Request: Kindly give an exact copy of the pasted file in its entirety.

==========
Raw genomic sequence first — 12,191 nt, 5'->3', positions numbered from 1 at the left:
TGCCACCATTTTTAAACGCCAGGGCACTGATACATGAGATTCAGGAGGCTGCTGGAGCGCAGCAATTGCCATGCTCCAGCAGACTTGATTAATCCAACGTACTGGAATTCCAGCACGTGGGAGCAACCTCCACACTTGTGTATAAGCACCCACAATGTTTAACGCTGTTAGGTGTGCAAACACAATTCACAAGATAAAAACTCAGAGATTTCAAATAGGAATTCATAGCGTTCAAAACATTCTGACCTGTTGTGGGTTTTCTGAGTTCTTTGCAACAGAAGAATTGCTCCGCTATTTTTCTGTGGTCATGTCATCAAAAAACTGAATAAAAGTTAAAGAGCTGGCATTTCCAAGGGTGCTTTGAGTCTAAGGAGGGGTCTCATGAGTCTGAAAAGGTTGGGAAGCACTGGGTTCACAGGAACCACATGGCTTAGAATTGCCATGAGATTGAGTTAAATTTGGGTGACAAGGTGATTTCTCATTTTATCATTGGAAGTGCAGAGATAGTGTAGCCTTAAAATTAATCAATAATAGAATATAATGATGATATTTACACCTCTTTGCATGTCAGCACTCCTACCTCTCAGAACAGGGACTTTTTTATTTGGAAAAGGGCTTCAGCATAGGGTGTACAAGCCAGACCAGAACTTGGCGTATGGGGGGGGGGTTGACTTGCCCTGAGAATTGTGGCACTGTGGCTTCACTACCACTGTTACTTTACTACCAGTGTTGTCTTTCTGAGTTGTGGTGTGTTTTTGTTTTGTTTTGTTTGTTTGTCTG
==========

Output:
Raw genomic sequence first — 12,191 nt, 5'->3', positions numbered from 1 at the left:
TGCCACCATTTTTAAACGCCAGGGCACTGATACATGAGATTCAGGAGGCTGCTGGAGCGCAGCAATTGCCATGCTCCAGCAGACTTGATTAATCCAACGTACTGGAATTCCAGCACGTGGGAGCAACCTCCACACTTGTGTATAAGCACCCACAATGTTTAACGCTGTTAGGTGTGCAAACACAATTCACAAGATAAAAACTCAGAGATTTCAAATAGGAATTCATAGCGTTCAAAACATTCTGACCTGTTGTGGGTTTTCTGAGTTCTTTGCAACAGAAGAATTGCTCCGCTATTTTTCTGTGGTCATGTCATCAAAAAACTGAATAAAAGTTAAAGAGCTGGCATTTCCAAGGGTGCTTTGAGTCTAAGGAGGGGTCTCATGAGTCTGAAAAGGTTGGGAAGCACTGGGTTCACAGGAACCACATGGCTTAGAATTGCCATGAGATTGAGTTAAATTTGGGTGACAAGGTGATTTCTCATTTTATCATTGGAAGTGCAGAGATAGTGTAGCCTTAAAATTAATCAATAATAGAATATAATGATGATATTTACACCTCTTTGCATGTCAGCACTCCTACCTCTCAGAACAGGGACTTTTTTATTTGGAAAAGGGCTTCAGCATAGGGTGTACAAGCCAGACCAGAACTTGGCGTATGGGGGGGGGGTTGACTTGCCCTGAGAATTGTGGCACTGTGGCTTCACTACCACTGTTACTTTACTACCAGTGTTGTCTTTCTGAGTTGTGGTGTGTTTTTGTTTTGTTTTGTTTGTTTGTCTG